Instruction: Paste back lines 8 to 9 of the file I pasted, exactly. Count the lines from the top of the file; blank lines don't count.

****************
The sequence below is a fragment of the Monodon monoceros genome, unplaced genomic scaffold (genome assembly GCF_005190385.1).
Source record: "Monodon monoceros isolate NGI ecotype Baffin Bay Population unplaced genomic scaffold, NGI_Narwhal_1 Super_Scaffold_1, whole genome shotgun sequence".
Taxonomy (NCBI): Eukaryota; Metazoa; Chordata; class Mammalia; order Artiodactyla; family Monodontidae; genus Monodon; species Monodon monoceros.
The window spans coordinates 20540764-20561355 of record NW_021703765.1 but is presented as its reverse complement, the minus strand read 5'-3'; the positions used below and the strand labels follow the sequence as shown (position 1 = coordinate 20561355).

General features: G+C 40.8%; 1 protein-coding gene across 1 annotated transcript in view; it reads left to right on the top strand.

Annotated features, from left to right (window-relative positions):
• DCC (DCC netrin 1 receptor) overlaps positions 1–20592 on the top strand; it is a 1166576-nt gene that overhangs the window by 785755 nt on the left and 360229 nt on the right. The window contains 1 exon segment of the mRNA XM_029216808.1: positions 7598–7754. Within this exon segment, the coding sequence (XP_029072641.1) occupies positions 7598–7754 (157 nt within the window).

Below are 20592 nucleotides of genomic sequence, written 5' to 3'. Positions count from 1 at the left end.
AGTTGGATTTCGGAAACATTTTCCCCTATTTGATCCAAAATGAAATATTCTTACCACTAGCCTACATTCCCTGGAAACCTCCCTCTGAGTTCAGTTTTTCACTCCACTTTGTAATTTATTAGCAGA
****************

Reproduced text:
Below are 20592 nucleotides of genomic sequence, written 5' to 3'. Positions count from 1 at the left end.
AGTTGGATTTCGGAAACATTTTCCCCTATTTGATCCAAAATGAAATATTCTTACCACTAGCCTACATTCCCTGGAAACCTCCCTCTGAGTTCAGTTTTTCACTCCACTTTGTAATTTATTAGCAGA